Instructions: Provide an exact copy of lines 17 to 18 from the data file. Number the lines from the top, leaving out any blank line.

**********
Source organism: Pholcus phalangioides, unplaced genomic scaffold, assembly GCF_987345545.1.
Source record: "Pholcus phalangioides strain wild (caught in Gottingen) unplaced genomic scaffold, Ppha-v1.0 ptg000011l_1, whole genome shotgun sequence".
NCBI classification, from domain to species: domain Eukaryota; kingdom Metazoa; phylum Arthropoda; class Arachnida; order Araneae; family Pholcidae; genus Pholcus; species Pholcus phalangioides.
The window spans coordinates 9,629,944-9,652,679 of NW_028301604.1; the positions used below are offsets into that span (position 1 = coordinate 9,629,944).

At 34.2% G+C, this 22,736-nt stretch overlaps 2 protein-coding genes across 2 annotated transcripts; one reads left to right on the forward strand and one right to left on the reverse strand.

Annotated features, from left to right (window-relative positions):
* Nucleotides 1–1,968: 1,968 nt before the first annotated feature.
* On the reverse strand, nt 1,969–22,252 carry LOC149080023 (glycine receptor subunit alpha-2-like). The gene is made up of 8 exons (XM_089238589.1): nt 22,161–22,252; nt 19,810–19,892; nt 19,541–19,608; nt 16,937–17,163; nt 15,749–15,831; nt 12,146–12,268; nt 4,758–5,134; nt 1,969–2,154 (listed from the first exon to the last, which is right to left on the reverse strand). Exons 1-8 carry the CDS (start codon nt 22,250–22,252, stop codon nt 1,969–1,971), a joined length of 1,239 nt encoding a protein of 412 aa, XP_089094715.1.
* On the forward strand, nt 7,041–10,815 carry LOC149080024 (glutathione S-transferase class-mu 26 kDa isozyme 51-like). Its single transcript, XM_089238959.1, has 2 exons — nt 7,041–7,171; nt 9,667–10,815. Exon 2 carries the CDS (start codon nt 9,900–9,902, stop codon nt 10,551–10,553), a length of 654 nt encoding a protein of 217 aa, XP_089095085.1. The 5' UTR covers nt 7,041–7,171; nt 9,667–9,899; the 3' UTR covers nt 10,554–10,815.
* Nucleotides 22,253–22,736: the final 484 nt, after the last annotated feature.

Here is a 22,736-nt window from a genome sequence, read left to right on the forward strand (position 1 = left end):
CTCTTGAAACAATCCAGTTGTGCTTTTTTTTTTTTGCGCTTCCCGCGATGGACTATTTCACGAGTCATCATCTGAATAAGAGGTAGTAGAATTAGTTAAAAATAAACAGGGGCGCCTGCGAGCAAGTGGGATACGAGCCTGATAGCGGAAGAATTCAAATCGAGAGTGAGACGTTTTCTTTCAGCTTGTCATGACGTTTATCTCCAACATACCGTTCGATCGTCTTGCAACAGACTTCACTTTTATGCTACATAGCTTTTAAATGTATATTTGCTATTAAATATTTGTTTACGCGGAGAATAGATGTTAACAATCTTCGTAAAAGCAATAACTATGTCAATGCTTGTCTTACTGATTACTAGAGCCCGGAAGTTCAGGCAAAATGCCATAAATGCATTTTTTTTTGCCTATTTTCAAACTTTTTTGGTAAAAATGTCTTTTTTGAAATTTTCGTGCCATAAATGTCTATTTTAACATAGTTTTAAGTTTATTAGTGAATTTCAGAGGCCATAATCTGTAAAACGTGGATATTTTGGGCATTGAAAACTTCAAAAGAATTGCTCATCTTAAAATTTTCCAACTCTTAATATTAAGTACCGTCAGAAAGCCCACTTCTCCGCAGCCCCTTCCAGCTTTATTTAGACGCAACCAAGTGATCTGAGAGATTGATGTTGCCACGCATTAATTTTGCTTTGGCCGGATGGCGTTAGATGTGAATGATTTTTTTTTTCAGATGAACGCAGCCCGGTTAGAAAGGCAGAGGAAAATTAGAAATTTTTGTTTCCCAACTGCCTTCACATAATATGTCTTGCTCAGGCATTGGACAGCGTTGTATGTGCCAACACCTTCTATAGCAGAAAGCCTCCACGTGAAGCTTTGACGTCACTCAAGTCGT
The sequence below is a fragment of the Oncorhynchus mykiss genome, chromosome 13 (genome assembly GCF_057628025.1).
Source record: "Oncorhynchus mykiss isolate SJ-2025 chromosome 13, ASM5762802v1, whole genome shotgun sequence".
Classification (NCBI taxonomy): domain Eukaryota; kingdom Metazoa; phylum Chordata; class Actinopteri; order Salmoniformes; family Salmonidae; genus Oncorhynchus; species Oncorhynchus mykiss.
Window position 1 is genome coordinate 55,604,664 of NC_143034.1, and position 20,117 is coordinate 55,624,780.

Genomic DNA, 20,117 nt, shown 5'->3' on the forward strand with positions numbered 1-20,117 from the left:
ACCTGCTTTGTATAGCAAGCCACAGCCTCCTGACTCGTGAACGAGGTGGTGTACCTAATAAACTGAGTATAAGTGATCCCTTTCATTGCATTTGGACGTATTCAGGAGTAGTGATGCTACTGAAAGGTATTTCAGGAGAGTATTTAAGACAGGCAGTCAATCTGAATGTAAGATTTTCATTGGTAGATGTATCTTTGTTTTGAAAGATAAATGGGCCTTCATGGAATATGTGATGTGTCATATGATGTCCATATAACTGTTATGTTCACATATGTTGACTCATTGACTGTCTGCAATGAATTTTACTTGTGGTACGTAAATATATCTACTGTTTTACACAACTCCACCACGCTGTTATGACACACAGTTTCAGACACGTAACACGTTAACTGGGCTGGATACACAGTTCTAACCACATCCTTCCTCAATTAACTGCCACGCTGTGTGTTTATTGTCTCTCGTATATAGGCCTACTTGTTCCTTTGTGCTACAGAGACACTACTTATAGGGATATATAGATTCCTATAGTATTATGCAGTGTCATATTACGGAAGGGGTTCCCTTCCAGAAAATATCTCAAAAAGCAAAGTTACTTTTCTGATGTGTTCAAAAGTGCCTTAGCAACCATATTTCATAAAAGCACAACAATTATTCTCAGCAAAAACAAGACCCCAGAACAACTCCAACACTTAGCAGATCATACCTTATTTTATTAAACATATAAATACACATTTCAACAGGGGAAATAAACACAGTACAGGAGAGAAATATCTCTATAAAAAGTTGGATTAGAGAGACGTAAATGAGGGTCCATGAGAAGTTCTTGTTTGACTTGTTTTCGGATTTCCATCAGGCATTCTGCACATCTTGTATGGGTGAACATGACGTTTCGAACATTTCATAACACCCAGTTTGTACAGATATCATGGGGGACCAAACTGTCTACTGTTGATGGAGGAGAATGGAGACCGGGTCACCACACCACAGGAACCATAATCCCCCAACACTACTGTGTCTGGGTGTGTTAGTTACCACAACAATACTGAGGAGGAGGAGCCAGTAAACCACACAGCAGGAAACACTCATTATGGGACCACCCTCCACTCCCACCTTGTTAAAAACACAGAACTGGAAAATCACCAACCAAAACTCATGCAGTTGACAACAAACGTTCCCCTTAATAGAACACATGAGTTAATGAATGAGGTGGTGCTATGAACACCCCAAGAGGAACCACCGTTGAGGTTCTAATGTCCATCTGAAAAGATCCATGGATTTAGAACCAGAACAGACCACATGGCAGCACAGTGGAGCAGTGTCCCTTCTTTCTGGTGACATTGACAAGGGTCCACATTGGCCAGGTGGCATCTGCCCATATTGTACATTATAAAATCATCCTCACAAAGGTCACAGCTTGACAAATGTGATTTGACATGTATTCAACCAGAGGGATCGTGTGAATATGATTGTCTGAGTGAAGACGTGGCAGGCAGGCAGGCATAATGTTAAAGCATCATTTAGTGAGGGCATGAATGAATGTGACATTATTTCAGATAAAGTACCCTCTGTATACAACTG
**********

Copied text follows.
Genomic DNA, 20,117 nt, shown 5'->3' on the forward strand with positions numbered 1-20,117 from the left:
ACCTGCTTTGTATAGCAAGCCACAGCCTCCTGACTCGTGAACGAGGTGGTGTACCTAATAAACTGAGTATAAGTGATCCCTTTCATTGCATTTGGACGTATTCAGGAGTAGTGATGCTACTGAAAGGTATTTCAGGAGAGTATTTAAGACAGGCAGTCAATCTGAATGTAAGATTTTCATTGGTAGATGTATCTTTGTTTTGAAAGATAAATGGGCCTTCATGGAATATGTGATGTGTCATATGATGTCCATATAACTGTTATGTTCACATATGTTGACTCATTGACTGTCTGCAATGAATTTTACTTGTGGTACGTAAATATATCTACTGTTTTACACAACTCCACCACGCTGTTATGACACACAGTTTCAGACACGTAACACGTTAACTGGGCTGGATACACAGTTCTAACCACATCCTTCCTCAATTAACTGCCACGCTGTGTGTTTATTGTCTCTCGTATATAGGCCTACTTGTTCCTTTGTGCTACAGAGACACTACTTATAGGGATATATAGATTCCTATAGTATTATGCAGTGTCATATTACGGAAGGGGTTCCCTTCCAGAAAATATCTCAAAAAGCAAAGTTACTTTTCTGATGTGTTCAAAAGTGCCTTAGCAACCATATTTCATAAAAGCACAACAATTATTCTCAGCAAAAACAAGACCCCAGAACAACTCCAACACTTAGCAGATCATACCTTATTTTATTAAACATATAAATACACATTTCAACAGGGGAAATAAACACAGTACAGGAGAGAAATATCTCTATAAAAAGTTGGATTAGAGAGACGTAAATGAGGGTCCATGAGAAGTTCTTGTTTGACTTGTTTTCGGATTTCCATCAGGCATTCTGCACATCTTGTATGGGTGAACATGACGTTTCGAACATTTCATAACACCCAGTTTGTACAGATATCATGGGGGACCAAACTGTCTACTGTTGATGGAGGAGAATGGAGACCGGGTCACCACACCACAGGAACCATAATCCCCCAACACTACTGTGTCTGGGTGTGTTAGTTACCACAACAATACTGAGGAGGAGGAGCCAGTAAACCACACAGCAGGAAACACTCATTATGGGACCACCCTCCACTCCCACCTTGTTAAAAACACAGAACTGGAAAATCACCAACCAAAACTCATGCAGTTGACAACAAACGTTCCCCTTAATAGAACACATGAGTTAATGAATGAGGTGGTGCTATGAACACCCCAAGAGGAACCACCGTTGAGGTTCTAATGTCCATCTGAAAAGATCCATGGATTTAGAACCAGAACAGACCACATGGCAGCACAGTGGAGCAGTGTCCCTTCTTTCTGGTGACATTGACAAGGGTCCACATTGGCCAGGTGGCATCTGCCCATATTGTACATTATAAAATCATCCTCACAAAGGTCACAGCTTGACAAATGTGATTTGACATGTATTCAACCAGAGGGATCGTGTGAATATGATTGTCTGAGTGAAGACGTGGCAGGCAGGCAGGCATAATGTTAAAGCATCATTTAGTGAGGGCATGAATGAATGTGACATTATTTCAGATAAAGTACCCTCTGTATACAACTG